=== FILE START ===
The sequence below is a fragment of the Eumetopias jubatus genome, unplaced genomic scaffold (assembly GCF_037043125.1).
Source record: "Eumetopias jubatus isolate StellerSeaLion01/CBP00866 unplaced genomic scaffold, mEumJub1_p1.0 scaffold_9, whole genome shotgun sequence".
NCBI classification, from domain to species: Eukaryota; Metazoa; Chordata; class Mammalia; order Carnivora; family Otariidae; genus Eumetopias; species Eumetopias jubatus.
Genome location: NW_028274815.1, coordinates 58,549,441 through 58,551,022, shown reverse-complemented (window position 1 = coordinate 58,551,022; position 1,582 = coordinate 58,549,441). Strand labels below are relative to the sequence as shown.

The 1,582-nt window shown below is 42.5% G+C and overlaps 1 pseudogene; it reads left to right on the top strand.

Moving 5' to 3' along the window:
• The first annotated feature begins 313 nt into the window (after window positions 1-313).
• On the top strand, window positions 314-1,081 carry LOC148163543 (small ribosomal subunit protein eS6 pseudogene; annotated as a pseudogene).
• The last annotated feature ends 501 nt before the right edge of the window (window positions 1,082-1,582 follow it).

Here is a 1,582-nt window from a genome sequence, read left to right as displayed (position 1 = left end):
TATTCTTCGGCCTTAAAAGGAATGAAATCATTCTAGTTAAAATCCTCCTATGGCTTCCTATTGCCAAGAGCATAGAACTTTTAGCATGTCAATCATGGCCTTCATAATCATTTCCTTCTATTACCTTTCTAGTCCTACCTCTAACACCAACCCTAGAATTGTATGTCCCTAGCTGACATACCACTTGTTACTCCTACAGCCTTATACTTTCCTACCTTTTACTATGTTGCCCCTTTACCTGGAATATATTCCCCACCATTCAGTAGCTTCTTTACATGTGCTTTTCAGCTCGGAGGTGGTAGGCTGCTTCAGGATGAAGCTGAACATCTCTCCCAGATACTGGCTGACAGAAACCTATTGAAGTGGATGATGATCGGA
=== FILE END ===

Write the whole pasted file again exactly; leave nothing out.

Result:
The sequence below is a fragment of the Eumetopias jubatus genome, unplaced genomic scaffold (assembly GCF_037043125.1).
Source record: "Eumetopias jubatus isolate StellerSeaLion01/CBP00866 unplaced genomic scaffold, mEumJub1_p1.0 scaffold_9, whole genome shotgun sequence".
NCBI classification, from domain to species: Eukaryota; Metazoa; Chordata; class Mammalia; order Carnivora; family Otariidae; genus Eumetopias; species Eumetopias jubatus.
Genome location: NW_028274815.1, coordinates 58,549,441 through 58,551,022, shown reverse-complemented (window position 1 = coordinate 58,551,022; position 1,582 = coordinate 58,549,441). Strand labels below are relative to the sequence as shown.

The 1,582-nt window shown below is 42.5% G+C and overlaps 1 pseudogene; it reads left to right on the top strand.

Moving 5' to 3' along the window:
• The first annotated feature begins 313 nt into the window (after window positions 1-313).
• On the top strand, window positions 314-1,081 carry LOC148163543 (small ribosomal subunit protein eS6 pseudogene; annotated as a pseudogene).
• The last annotated feature ends 501 nt before the right edge of the window (window positions 1,082-1,582 follow it).

Here is a 1,582-nt window from a genome sequence, read left to right as displayed (position 1 = left end):
TATTCTTCGGCCTTAAAAGGAATGAAATCATTCTAGTTAAAATCCTCCTATGGCTTCCTATTGCCAAGAGCATAGAACTTTTAGCATGTCAATCATGGCCTTCATAATCATTTCCTTCTATTACCTTTCTAGTCCTACCTCTAACACCAACCCTAGAATTGTATGTCCCTAGCTGACATACCACTTGTTACTCCTACAGCCTTATACTTTCCTACCTTTTACTATGTTGCCCCTTTACCTGGAATATATTCCCCACCATTCAGTAGCTTCTTTACATGTGCTTTTCAGCTCGGAGGTGGTAGGCTGCTTCAGGATGAAGCTGAACATCTCTCCCAGATACTGGCTGACAGAAACCTATTGAAGTGGATGATGATCGGA